Not knowing how long they’ll have that roof over their heads tonight, tenants at 1107 Garner Road gathered outside in the rain for the ABC 11 camera. They came armed with the petition signed by each of them – to reverse the movement to get them out.
” What am I going to do ? Where am I going to go? said Josie Banks. “We don’t have money like that. Throwing us out is not fair!
Gloria Colbert added: “You have old people here. Some of them don’t have cars. How are they going to find a place? We want an extended period.”
The new owners of the apartment complex, Trademark Residential, sent letters to residents in mid-May, tenants say, alerting them their leases would not be renewed; renovations were coming; and higher rents too. Rent that many of these low-income residents cannot afford.
The affordable housing crisis in Raleigh was already severe. The real estate boom only makes matters worse. Dozens of Garner Rd. Apartment renters have until the end of June to find new accommodation. New owners are renovating and raising rents, but affordable options are scarce. pic.twitter.com/36MzAIwdrK
– Joel Brown (@ JoelBrownABC11) June 4, 2021
ABC 11 did not get a response to its calls to Trademark Residential property management on Thursday evening. But the crisis on Garner Road is yet another symptom of Raleigh’s biggest affordable housing crisis. It’s only made worse by the current housing boom: Raleigh subway rents are up 6% since last April. Home prices rose 12%.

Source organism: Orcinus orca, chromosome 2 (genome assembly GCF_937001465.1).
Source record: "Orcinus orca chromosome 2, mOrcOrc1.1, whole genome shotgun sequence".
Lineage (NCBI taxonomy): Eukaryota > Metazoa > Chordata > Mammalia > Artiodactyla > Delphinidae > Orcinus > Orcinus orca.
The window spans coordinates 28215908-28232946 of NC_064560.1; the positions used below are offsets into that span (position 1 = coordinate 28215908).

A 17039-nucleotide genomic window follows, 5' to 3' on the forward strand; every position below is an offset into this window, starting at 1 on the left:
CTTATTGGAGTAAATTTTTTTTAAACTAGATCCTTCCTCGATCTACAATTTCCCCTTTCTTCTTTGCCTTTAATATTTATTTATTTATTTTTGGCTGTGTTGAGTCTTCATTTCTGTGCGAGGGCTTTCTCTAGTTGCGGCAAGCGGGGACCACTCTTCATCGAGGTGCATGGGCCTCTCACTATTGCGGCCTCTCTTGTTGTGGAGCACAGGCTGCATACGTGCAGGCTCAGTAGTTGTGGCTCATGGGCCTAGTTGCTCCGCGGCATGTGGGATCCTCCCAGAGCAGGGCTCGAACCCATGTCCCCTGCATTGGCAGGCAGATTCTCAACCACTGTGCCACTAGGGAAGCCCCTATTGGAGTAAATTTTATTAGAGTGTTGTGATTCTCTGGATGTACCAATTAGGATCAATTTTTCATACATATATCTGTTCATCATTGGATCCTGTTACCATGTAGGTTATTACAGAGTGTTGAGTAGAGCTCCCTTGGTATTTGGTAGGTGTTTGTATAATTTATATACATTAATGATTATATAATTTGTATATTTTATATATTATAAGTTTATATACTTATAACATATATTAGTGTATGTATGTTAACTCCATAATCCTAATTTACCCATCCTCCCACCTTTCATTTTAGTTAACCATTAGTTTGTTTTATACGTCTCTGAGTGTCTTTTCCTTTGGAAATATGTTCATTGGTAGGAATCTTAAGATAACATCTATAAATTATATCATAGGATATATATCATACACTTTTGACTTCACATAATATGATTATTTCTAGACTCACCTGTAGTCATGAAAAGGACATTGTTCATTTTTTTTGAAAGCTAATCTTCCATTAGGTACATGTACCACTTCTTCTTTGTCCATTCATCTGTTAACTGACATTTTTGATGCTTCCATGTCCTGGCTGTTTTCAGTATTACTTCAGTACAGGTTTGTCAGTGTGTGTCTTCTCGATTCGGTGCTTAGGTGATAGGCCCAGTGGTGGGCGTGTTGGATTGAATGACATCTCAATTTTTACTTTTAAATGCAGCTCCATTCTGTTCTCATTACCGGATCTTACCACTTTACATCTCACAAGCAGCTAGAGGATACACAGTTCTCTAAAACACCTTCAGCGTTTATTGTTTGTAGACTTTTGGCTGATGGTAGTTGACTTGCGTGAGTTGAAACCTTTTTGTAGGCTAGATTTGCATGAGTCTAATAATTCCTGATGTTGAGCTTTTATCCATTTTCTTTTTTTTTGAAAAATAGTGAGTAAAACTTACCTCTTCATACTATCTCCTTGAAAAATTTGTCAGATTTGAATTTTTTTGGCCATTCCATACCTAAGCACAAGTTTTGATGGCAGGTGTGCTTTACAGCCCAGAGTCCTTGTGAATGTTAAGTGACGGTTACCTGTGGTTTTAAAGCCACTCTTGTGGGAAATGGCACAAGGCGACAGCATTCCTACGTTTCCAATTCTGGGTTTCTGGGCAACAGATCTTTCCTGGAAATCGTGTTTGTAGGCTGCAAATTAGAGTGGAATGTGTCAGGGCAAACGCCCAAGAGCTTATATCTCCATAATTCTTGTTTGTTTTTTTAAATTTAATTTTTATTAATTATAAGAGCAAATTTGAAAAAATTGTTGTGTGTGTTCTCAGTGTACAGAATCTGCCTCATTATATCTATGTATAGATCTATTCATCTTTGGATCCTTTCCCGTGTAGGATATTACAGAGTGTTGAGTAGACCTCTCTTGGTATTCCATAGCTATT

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“Why are people out of state trying to chase the locals? It’s not just here, it’s everywhere,” said tenant Tequila Peebles. “I meet people at my job from Illinois and New York and it raises our rent. So you all want to push the locals just to welcome these people from the outside.”
Mitchell Stewart added: “Look at the wait time to get an apartment. It’s four to eight months. We have a month.”
Community lawyer Diana Powell was at the scene. She exposes the fate of the tenants to city and county leaders.
“No one wants to be homeless. People are suffering,” said Powell, executive director of NC Justice Served.
Southeast Raleigh City Councilor Corey Branch spoke to ABC 11 by phone about the crisis.
“This is the pressure that (the city) is facing. People sell, look for profit margins, and then the new owners come in and say. ‘Hey, we want to fix this, but people have to move,'” he said. Branch said. “But they have nowhere to go. We have to find some compassion and some balance.”
Powell, a longtime advocate for marginalized residents in the city’s gentrification neighborhoods, said: “We may not be able to solve everyone’s problem, but when our elders are affected and our children are affected. , it’s time to sound the alarm. “
The alarm has been triggered. There are currently email chains on Garner Road that go all the way to the mayor and county commissioners. But time is running out for residents and no response yet.
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